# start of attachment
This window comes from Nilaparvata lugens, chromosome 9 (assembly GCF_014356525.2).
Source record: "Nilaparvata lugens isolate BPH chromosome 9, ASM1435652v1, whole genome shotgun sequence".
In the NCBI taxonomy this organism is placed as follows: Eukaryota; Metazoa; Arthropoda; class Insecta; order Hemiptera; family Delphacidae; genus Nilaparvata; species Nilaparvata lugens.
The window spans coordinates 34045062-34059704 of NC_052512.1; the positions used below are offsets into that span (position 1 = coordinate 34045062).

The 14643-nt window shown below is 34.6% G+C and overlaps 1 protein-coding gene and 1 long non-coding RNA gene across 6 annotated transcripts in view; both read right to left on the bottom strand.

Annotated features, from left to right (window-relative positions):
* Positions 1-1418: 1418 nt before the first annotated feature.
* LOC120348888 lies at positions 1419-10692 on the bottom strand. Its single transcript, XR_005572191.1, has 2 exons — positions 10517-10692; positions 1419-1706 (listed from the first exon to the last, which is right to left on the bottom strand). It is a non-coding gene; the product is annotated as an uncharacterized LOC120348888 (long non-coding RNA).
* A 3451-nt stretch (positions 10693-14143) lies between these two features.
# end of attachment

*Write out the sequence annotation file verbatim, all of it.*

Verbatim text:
This window comes from Nilaparvata lugens, chromosome 9 (assembly GCF_014356525.2).
Source record: "Nilaparvata lugens isolate BPH chromosome 9, ASM1435652v1, whole genome shotgun sequence".
In the NCBI taxonomy this organism is placed as follows: Eukaryota; Metazoa; Arthropoda; class Insecta; order Hemiptera; family Delphacidae; genus Nilaparvata; species Nilaparvata lugens.
The window spans coordinates 34045062-34059704 of NC_052512.1; the positions used below are offsets into that span (position 1 = coordinate 34045062).

The 14643-nt window shown below is 34.6% G+C and overlaps 1 protein-coding gene and 1 long non-coding RNA gene across 6 annotated transcripts in view; both read right to left on the bottom strand.

Annotated features, from left to right (window-relative positions):
* Positions 1-1418: 1418 nt before the first annotated feature.
* LOC120348888 lies at positions 1419-10692 on the bottom strand. Its single transcript, XR_005572191.1, has 2 exons — positions 10517-10692; positions 1419-1706 (listed from the first exon to the last, which is right to left on the bottom strand). It is a non-coding gene; the product is annotated as an uncharacterized LOC120348888 (long non-coding RNA).
* A 3451-nt stretch (positions 10693-14143) lies between these two features.